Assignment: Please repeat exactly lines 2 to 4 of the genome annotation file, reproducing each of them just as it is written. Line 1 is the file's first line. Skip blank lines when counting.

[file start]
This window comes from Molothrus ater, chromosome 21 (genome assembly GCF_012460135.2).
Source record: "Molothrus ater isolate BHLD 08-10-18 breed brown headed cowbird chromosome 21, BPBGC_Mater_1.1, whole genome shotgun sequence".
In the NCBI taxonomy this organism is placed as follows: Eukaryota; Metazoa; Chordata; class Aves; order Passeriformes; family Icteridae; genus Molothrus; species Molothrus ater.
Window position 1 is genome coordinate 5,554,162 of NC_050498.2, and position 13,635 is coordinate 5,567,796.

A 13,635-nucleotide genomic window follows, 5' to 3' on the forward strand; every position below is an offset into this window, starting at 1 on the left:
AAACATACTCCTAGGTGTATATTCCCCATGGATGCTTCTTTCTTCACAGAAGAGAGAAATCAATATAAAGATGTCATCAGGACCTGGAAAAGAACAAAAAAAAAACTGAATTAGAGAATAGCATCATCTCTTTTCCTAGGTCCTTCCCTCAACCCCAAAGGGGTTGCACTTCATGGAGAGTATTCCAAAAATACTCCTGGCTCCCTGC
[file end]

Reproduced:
Source record: "Molothrus ater isolate BHLD 08-10-18 breed brown headed cowbird chromosome 21, BPBGC_Mater_1.1, whole genome shotgun sequence".
In the NCBI taxonomy this organism is placed as follows: Eukaryota; Metazoa; Chordata; class Aves; order Passeriformes; family Icteridae; genus Molothrus; species Molothrus ater.
Window position 1 is genome coordinate 5,554,162 of NC_050498.2, and position 13,635 is coordinate 5,567,796.